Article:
*** IF YOU ARE NOT A STUDENT, DO NOT CONTINUE READING! ***
Greetings, student! This text is for you. Does your loved university department want you to publish a scientific article? Don’t you even know where to start? Hqessays.com created a simple and easy instruction for you.
We will answer five questions:
- Why to write?
- What to write about?
- When to write?
- How to write?
- How to publish?
Question One: Why to Write?
Everything is simple here. All students can be divided into two categories:
- 20% of them go in for science because they are interested in going in for science.
- 80% of them go in for science because their dean or supervisor wants them to.
Pressure often becomes stronger when thesis defense or any other important event comes up.
Another important thing: your will to get a Master’s degree in future. If you want to study for a couple years more and become a Master, then you won’t make it without scientific publications.
Question Two: What to Write About?
If you belong to 20% of students, there will not appear such a question for you. You find it interesting to be busy with projects, you make research and get interesting results. These researches and results will serve as topics for your articles.
And for the rest 80%, the question “WHAT TO WRITE THAT ARTICLE ABOUT?!!!” is more than just urgent. Here are three ways that we find win-win.
First: if you graduate soon, write about something that refers to your thesis topic. There can be found no more comfortable way. You will have to deal with that topic and prepare for defense anyway. You will write 30, 50, 70 pages of thesis at any case. What about additional five or ten pages on the same topic? Pfff.
Second: if you do not graduate yet, but the article is already needed. Then remind a topic of your coursework (any of them), and go on with that. But, please, DO NOT just cut a piece of your coursework off into a separate file to call it a scientific article! That is bad. Just use the topic you know.
Third: this will fit if you had any speeches on student’s conferences. Remind yourself what you’d said about there, find your presentation and use it all to get inspired.
Question Three: When to Write?
It is better to do that in advance.
But if it turned out that way you have to write an article at the very last moment, then find a magazine that will be able to publish your article ASAP.
Question Four: How to Write
When you know what to write about (at least approximately), then you can start.
First, gather data. If your article’s topic is the same with that of your coursework or thesis, find and look through all the materials you have already gathered. You have any accounts, tables, graphs there for sure. If you are a humanist, then you should have at least any quotes and excerpts. Start with what you have.
Then – find the other articles about your topic. There is a 200% chance that you are not the first one who started researching that topic.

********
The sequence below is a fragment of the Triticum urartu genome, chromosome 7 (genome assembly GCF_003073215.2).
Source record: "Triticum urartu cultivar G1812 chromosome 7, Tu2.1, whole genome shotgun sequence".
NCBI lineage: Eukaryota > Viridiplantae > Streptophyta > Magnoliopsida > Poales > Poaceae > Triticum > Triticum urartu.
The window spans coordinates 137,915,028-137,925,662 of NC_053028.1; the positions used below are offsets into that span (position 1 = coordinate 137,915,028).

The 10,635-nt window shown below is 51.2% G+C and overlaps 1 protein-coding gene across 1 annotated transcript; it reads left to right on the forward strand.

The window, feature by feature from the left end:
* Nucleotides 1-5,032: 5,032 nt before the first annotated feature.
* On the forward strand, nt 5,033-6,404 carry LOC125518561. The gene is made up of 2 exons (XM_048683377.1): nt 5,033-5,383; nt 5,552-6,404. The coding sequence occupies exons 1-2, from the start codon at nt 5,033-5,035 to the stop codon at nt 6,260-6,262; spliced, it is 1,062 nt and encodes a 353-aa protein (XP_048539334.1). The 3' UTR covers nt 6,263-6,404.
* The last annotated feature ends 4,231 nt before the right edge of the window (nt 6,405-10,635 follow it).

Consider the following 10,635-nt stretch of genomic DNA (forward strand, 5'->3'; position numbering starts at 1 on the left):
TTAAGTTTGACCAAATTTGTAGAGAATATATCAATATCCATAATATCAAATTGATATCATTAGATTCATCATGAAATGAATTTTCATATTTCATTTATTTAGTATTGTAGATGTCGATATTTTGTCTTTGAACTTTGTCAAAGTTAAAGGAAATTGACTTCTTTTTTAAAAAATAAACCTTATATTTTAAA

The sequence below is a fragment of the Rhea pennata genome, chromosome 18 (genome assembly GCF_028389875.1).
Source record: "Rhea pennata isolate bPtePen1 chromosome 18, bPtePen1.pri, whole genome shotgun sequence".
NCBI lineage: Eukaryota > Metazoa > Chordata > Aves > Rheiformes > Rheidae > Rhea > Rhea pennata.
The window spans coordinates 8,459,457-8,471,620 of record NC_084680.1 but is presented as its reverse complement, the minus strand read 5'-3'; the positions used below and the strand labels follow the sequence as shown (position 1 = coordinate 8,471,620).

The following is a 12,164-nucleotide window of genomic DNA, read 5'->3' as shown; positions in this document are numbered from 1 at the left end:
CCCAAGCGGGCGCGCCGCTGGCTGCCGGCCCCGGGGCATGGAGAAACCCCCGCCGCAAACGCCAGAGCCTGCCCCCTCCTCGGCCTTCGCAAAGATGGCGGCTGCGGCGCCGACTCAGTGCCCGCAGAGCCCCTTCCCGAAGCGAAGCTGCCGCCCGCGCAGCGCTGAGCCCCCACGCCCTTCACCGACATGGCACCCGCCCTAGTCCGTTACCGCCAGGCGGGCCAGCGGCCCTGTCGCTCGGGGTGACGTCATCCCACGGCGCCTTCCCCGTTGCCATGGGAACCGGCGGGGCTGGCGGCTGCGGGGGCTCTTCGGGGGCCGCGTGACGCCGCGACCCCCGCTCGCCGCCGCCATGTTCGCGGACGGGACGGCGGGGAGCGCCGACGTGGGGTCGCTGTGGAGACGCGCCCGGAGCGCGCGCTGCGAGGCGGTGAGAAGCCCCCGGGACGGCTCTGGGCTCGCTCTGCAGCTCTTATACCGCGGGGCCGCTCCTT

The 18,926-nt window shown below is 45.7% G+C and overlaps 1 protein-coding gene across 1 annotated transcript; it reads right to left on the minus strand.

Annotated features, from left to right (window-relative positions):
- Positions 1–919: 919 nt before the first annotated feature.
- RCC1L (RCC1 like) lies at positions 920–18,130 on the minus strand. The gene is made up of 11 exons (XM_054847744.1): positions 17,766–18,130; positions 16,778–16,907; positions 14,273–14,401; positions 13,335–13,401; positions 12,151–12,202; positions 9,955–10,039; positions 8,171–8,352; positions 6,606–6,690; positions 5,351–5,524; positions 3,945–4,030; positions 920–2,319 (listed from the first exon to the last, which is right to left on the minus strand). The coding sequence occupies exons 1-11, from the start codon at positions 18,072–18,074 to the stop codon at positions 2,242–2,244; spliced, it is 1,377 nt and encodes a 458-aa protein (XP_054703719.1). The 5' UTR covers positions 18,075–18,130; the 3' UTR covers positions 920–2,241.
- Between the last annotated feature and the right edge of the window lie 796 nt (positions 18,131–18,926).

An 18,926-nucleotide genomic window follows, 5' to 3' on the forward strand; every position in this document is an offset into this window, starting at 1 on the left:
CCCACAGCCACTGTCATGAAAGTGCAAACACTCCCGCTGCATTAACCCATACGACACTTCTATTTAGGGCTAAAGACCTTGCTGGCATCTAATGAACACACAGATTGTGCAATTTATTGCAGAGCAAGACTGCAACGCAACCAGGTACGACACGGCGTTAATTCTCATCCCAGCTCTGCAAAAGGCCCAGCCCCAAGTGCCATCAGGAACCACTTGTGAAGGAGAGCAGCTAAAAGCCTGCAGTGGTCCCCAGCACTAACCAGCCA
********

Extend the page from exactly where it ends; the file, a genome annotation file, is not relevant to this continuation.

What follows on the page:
Google (or even Bing with Yahoo) can help here as well, but be careful: separate solid sources from entertainment ones. Be extremely cautious with Wikipedia: you can read it in order to deal with any question fast, but it is not worth to quote it.
Visit a library: good paper books did not stop their existence even in XXI century. Search the catalog or ask a librarian for help.
Then, when you nearly have the material, prepare the article structure. For instance, like that:
- Annotation (not obligatory);
- Keywords (not obligatory);
- Main body;
Ant then you open your MS Word, and start writing.
First, complete the introduction. Determine the research problem: what your article is about. Analyze, how other scientists studied that topic in the past: what definitions did they introduce, what was their viewpoint onto certain aspects of it. Do not be afraid to quote articles and books: there is no science without quotations.
Know the difference between “quotation” and “copying” clearly. Any fragment of someone else’s text you use should be quoted and have reference to its source. Not your text used in your article without quotes means plagiarism. And plagiarism is VERY bad.
Then, move on to the main body. Here is where your results are to be described. If you are a future IT-specialist and you’ve written a program, then tell about it, show screenshots and code fragments. If you are a sociologist and you’ve provided a research: show questions, diagrams and tables. The point is, the main body is what you have done, analyzed, studied and understood on your own.
Get your bibliography shaped while writing the text. Each source (article, book, internet-resource) that you use has to be enlisted there.
Do not forget to make conclusions. Describe what results you’ve got. Do that shortly, in one or two paragraphs literally.
When the article text is ready, think out the appropriate title.
Question Five: How to Publish
The text of the article has to be formatted according to rules. Various magazines can have different rules for formatting, so be attentive.
Send the file with the formatted article to the magazine’s email. Addresses can be found on their websites.
During some days, your article will be analyzed by the specialist – the reviewer. If the article is bad, you’ll get it back to work on it more. If you’ve done a good job, then…
Your scientific article will be published.